(WNS) -- Amee Sonnier, a junior at the University of Georgia, wanted to manage a dairy farm after graduation. At least that was her plan until last summer.
After seeing how God used her and three other students to build 10 homes in an impoverished region of Juarez, Mexico, Sonnier said she is beginning to have her doubts about potential job satisfaction down on the farm.
Sonnier is part of a dedicated group of students that helped bring a fresh passion to a ministry struggling to convince volunteers it’s safe to work in a country plagued by drug-related violence and crime. Told they wouldn’t have enough volunteer construction teams to complete the summer’s planned projects, the students organized their own crews and raised the money to pay for their supplies.
Casas por Cristo, a ministry based in El Paso, Texas, has coordinated the construction of more than 4,000 single-family homes in Mexico and Guatemala in the last 17 years. College students make up a large portion of the organization’s volunteers. Construction projects take place throughout the year with crews taking just four days to finish one home.
Brittany Girle, Casas por Cristo communications coordinator, said students like Sonnier come for a one-time mission project but often leave with a passion for the ministry.
Justin Churchman, a freshman at the Florida Institute of Technology, said words can’t describe the fulfillment he gets from watching a family turn a house he helped build into a home. The 19-year-old already has built 20 of the simple two- and three-room houses.
Churchman first volunteered with Casas por Cristo with a group of students from his school. He was only 12. A year later, Churchman organized and led a volunteer crew of 30 as part of his Eagle Scout project. With help from his parents and his sister, who was working toward her Girl Scout Gold rank, Churchman raised the $5,000 needed to build the smaller of the two Casas por Cristo model homes.
After her second volunteer trip to Juarez, Sonnier was convinced apply for one of the ministry’s seven summer internships. Casas por Cristo interns work through the summer directing up to 10 different work crews to construct 10 houses in one of three regions, Juarez or Acuna, Mexico or Raimundo, Guatemala. Although the volunteer teams of 12-18 people don’t need any special training or skills before going to work, the interns get training in leadership and building skills before being assigned a crew. The interns and Casas por Cristo staff members travel with the crews to facilitate the construction projects.
Casas por Cristo selected last summer’s interns before its staff realized they would not have enough volunteer crews to keep the interns busy. Staff members had to tell Sonnier and the other interns their services were no longer needed.
“It was really devastating. We’ve never had to do anything like this before,” Girle said.
News of the atrocities committed by the drug cartels in Mexico has dampened volunteer support for Casas por Cristo. The ministry once was able to build 400 homes a year. Now, it only builds 140. The ministry no longer accepts applications from residents in Juarez because the wait to get a home is too long, Girle said. It used to be a six month process from application to home completion. But the dwindling number of volunteers has created a three-year backlog.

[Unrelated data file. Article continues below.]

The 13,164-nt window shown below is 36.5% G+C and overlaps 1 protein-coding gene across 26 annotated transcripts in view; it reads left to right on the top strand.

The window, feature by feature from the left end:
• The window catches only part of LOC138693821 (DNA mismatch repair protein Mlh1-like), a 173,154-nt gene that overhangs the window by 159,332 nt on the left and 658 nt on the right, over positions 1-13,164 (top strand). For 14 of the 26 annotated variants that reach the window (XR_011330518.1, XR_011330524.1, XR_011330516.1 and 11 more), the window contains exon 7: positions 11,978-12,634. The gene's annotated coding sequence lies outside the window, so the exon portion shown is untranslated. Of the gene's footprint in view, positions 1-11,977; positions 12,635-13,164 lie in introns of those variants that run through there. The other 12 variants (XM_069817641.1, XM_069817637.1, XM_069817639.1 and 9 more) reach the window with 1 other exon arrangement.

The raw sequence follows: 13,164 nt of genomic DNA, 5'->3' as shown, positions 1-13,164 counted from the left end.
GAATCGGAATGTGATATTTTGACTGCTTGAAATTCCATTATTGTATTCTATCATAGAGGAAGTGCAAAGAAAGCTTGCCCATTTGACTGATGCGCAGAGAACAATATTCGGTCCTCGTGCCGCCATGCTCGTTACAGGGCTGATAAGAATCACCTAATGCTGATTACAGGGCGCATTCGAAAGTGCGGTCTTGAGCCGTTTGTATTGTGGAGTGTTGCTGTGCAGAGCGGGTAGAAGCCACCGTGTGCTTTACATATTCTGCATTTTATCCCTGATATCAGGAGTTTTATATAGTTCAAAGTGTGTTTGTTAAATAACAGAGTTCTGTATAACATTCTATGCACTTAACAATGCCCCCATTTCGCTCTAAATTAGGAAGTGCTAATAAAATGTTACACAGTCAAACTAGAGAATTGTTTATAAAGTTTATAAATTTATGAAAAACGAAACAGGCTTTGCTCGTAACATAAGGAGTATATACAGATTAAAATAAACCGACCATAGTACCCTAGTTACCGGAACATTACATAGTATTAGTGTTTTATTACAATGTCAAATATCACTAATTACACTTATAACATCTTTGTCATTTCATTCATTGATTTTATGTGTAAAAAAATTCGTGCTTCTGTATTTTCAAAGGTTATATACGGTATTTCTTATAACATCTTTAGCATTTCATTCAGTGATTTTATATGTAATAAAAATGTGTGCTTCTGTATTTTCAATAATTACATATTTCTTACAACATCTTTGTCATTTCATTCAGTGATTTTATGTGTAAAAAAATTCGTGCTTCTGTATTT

Sonnier, who had been certain God wanted her to work in Mexico, assumed she was wrong when her internship fell through.
But an email from one of the other would-be interns, Kevin FitzGerald, prompted her to rethink her commitment. FitzGerald challenged the displaced interns to stay committed to their call and go to Mexico to build the houses. If they didn’t go as interns, they could go as Casas por Cristo crew leaders, he told them.
Sonnier and two others accepted FitzGerald’s challenge. Crew leaders must organize a work team of at least 12 people, raise $4,400 to $8,000 per home, and provide transportation to Casas por Cristo. All work crews provide their own meals and stay in churches in Mexico or in a Casas por Cristo facility in Guatemala.
Before the summer was over, the team of four students raised $50,000 and built 10 homes.
"This summer was the best period of my life by far,” Sonnier said.
The students became an inspiration to the Casas por Cristo staff, Girle said.
“They lit a fire in us,” she said. “There are still people who care [and] who will fight for these families. It was the gospel lived out.”
Casas por Cristo’s mission is to share the gospel by giving a free, unearned gift -- a home -- to a family in need. Applicants are connected to a local pastor who becomes a part of the application and building process in an effort to draw the families into a relationship with Christ and the local church.
Volunteer crews are not just part of a construction project but become an example of Christ’s love, Girle said.
Sonnier said it broke her heart to learn there would be no new applications accepted in Juarez in the foreseeable future. Although she understands the hesitancy some may have about going to the region, Sonnier said she never felt threatened or endangered the entire summer.
Casas por Cristo would never allow volunteers to enter a danger zone, Girle said. The ministry’s staff members have families and they work in the region regularly, and would not send others where they would not be willing to go themselves, she said.
If people don’t volunteer to build the homes, the Mexican and Guatemalan families “lose out on the opportunity to hear about God and Jesus,” Sonnier said.
c. 2011 WORLD News Service. Used with permission.
Publication date: November 4, 2011